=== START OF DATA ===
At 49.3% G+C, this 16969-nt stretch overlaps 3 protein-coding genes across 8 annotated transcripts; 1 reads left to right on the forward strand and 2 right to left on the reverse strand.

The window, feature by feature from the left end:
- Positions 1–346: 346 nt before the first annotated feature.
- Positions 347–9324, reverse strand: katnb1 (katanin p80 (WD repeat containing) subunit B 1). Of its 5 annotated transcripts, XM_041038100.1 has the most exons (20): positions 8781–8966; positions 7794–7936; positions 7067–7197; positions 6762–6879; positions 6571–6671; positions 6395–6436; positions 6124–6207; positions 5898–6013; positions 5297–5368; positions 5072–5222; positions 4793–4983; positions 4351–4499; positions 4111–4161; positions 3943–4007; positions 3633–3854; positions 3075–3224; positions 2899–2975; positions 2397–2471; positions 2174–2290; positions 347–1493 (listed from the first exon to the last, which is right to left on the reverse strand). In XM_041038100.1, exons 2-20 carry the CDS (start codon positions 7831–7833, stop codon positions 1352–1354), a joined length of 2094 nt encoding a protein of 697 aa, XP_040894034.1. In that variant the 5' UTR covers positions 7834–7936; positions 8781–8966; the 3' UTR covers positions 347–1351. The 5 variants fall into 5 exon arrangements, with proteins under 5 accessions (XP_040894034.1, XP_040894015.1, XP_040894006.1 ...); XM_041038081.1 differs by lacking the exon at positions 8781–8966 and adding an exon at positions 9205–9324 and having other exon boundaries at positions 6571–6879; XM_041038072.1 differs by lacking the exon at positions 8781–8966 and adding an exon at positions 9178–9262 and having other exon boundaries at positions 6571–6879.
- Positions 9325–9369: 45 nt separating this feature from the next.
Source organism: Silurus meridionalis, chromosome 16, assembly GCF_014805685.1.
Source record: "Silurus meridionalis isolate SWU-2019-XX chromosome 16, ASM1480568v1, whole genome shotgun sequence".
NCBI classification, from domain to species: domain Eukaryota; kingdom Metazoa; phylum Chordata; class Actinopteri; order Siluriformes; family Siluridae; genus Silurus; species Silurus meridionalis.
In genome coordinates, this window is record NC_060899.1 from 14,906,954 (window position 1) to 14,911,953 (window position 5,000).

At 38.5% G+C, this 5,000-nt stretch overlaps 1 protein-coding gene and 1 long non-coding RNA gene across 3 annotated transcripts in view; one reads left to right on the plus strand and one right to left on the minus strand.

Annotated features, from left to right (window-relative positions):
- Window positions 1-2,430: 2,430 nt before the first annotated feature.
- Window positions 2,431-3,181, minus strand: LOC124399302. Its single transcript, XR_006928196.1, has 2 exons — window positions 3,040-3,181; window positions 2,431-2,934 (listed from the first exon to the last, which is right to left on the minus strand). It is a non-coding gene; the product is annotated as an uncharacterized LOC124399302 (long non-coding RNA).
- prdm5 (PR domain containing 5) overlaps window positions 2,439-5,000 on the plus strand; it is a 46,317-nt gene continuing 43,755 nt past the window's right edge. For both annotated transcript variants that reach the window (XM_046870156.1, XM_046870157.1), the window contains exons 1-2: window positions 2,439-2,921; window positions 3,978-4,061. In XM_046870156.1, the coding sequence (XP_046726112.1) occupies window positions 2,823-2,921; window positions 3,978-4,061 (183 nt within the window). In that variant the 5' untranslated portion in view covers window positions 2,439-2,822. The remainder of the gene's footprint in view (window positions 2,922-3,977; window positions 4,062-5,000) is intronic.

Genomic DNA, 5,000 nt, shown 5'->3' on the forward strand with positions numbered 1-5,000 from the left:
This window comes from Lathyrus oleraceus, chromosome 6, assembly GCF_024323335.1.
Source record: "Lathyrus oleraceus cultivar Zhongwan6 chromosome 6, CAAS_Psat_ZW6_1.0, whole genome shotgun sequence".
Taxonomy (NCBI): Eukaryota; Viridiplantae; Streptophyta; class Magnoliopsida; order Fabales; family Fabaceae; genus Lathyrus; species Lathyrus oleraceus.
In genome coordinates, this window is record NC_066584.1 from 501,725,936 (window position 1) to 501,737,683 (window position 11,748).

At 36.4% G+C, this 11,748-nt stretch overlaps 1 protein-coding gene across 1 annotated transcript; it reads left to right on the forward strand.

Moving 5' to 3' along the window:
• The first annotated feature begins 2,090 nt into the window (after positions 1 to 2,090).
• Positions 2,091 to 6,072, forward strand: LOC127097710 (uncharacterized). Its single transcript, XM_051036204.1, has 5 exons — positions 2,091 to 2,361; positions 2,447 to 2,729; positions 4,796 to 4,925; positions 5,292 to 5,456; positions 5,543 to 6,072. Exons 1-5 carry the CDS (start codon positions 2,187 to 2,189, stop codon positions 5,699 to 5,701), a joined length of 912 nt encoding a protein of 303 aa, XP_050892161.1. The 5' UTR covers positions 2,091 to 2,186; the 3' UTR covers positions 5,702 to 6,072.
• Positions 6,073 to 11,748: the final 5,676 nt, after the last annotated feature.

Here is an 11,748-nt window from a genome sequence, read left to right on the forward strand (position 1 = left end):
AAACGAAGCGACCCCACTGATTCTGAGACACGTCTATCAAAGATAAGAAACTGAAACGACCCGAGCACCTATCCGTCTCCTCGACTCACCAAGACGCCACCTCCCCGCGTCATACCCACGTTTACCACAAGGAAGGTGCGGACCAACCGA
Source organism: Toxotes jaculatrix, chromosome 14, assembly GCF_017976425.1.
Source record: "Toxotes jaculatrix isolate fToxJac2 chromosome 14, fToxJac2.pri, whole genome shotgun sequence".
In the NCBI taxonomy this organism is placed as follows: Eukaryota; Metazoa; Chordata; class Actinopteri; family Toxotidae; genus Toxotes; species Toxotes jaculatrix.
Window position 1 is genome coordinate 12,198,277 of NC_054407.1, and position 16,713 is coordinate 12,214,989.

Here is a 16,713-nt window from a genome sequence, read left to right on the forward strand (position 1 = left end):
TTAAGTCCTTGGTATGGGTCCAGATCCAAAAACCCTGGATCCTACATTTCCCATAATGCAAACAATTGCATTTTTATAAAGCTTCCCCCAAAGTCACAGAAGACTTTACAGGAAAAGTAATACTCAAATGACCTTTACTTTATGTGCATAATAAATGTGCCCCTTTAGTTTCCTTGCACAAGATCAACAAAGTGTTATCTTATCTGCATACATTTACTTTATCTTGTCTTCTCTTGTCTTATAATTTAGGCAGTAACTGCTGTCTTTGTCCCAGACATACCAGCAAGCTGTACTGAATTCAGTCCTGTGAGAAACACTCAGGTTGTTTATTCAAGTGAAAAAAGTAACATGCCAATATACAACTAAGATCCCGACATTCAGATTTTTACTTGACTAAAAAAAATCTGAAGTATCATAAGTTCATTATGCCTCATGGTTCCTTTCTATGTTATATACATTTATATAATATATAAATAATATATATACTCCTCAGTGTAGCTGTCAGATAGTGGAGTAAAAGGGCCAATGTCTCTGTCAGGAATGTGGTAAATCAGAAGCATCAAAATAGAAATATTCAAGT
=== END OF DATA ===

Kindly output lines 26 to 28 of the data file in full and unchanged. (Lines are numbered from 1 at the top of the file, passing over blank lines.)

AAACGAAGCGACCCCACTGATTCTGAGACACGTCTATCAAAGATAAGAAACTGAAACGACCCGAGCACCTATCCGTCTCCTCGACTCACCAAGACGCCACCTCCCCGCGTCATACCCACGTTTACCACAAGGAAGGTGCGGACCAACCGA
Source organism: Toxotes jaculatrix, chromosome 14, assembly GCF_017976425.1.
Source record: "Toxotes jaculatrix isolate fToxJac2 chromosome 14, fToxJac2.pri, whole genome shotgun sequence".